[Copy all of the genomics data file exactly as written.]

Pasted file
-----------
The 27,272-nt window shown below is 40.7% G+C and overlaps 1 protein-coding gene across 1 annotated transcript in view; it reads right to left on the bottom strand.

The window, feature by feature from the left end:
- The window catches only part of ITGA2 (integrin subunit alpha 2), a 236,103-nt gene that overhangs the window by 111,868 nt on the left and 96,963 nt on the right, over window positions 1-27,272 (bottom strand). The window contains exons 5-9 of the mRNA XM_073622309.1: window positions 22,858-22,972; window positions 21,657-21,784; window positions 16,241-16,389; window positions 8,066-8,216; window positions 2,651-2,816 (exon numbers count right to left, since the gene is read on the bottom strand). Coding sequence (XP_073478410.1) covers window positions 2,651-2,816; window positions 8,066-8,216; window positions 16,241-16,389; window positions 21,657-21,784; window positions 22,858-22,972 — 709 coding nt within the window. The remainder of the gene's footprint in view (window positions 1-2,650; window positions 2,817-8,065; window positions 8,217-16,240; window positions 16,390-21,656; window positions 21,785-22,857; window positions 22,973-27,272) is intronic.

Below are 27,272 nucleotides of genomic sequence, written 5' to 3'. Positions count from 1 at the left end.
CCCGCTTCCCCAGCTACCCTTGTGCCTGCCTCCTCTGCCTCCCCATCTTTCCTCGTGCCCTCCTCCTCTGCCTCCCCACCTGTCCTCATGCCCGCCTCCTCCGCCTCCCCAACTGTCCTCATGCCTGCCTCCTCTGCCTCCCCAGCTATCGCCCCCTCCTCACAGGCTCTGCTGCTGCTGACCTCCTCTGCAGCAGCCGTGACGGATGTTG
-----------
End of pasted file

The 27,272-nt window shown below is 40.7% G+C and overlaps 1 protein-coding gene across 1 annotated transcript in view; it reads right to left on the bottom strand.

The window, feature by feature from the left end:
- The window catches only part of ITGA2 (integrin subunit alpha 2), a 236,103-nt gene that overhangs the window by 111,868 nt on the left and 96,963 nt on the right, over window positions 1-27,272 (bottom strand). The window contains exons 5-9 of the mRNA XM_073622309.1: window positions 22,858-22,972; window positions 21,657-21,784; window positions 16,241-16,389; window positions 8,066-8,216; window positions 2,651-2,816 (exon numbers count right to left, since the gene is read on the bottom strand). Coding sequence (XP_073478410.1) covers window positions 2,651-2,816; window positions 8,066-8,216; window positions 16,241-16,389; window positions 21,657-21,784; window positions 22,858-22,972 — 709 coding nt within the window. The remainder of the gene's footprint in view (window positions 1-2,650; window positions 2,817-8,065; window positions 8,217-16,240; window positions 16,390-21,656; window positions 21,785-22,857; window positions 22,973-27,272) is intronic.

Below are 27,272 nucleotides of genomic sequence, written 5' to 3'. Positions count from 1 at the left end.
CCCGCTTCCCCAGCTACCCTTGTGCCTGCCTCCTCTGCCTCCCCATCTTTCCTCGTGCCCTCCTCCTCTGCCTCCCCACCTGTCCTCATGCCCGCCTCCTCCGCCTCCCCAACTGTCCTCATGCCTGCCTCCTCTGCCTCCCCAGCTATCGCCCCCTCCTCACAGGCTCTGCTGCTGCTGACCTCCTCTGCAGCAGCCGTGACGGATGTTG